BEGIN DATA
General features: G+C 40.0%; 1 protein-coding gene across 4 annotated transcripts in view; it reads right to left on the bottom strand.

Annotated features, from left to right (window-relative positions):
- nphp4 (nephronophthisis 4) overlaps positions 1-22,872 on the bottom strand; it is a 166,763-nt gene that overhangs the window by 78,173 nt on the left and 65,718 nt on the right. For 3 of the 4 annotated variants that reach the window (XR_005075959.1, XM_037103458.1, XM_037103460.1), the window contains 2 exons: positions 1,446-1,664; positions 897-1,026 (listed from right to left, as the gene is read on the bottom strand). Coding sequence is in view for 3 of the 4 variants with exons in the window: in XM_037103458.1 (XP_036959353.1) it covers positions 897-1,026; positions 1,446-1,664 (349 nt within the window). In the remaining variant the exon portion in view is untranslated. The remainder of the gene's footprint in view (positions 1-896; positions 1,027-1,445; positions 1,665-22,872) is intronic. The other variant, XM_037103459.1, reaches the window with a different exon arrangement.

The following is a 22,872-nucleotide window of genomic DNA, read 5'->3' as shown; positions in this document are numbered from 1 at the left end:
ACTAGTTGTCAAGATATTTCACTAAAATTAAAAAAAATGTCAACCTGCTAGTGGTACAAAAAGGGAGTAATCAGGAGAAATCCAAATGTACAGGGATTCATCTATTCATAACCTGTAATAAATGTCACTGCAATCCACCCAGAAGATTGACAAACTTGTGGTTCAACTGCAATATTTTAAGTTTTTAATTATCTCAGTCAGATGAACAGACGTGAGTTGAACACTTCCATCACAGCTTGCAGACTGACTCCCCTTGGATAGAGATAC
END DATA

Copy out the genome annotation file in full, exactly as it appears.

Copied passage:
General features: G+C 40.0%; 1 protein-coding gene across 4 annotated transcripts in view; it reads right to left on the bottom strand.

Annotated features, from left to right (window-relative positions):
- nphp4 (nephronophthisis 4) overlaps positions 1-22,872 on the bottom strand; it is a 166,763-nt gene that overhangs the window by 78,173 nt on the left and 65,718 nt on the right. For 3 of the 4 annotated variants that reach the window (XR_005075959.1, XM_037103458.1, XM_037103460.1), the window contains 2 exons: positions 1,446-1,664; positions 897-1,026 (listed from right to left, as the gene is read on the bottom strand). Coding sequence is in view for 3 of the 4 variants with exons in the window: in XM_037103458.1 (XP_036959353.1) it covers positions 897-1,026; positions 1,446-1,664 (349 nt within the window). In the remaining variant the exon portion in view is untranslated. The remainder of the gene's footprint in view (positions 1-896; positions 1,027-1,445; positions 1,665-22,872) is intronic. The other variant, XM_037103459.1, reaches the window with a different exon arrangement.

The following is a 22,872-nucleotide window of genomic DNA, read 5'->3' as shown; positions in this document are numbered from 1 at the left end:
ACTAGTTGTCAAGATATTTCACTAAAATTAAAAAAAATGTCAACCTGCTAGTGGTACAAAAAGGGAGTAATCAGGAGAAATCCAAATGTACAGGGATTCATCTATTCATAACCTGTAATAAATGTCACTGCAATCCACCCAGAAGATTGACAAACTTGTGGTTCAACTGCAATATTTTAAGTTTTTAATTATCTCAGTCAGATGAACAGACGTGAGTTGAACACTTCCATCACAGCTTGCAGACTGACTCCCCTTGGATAGAGATAC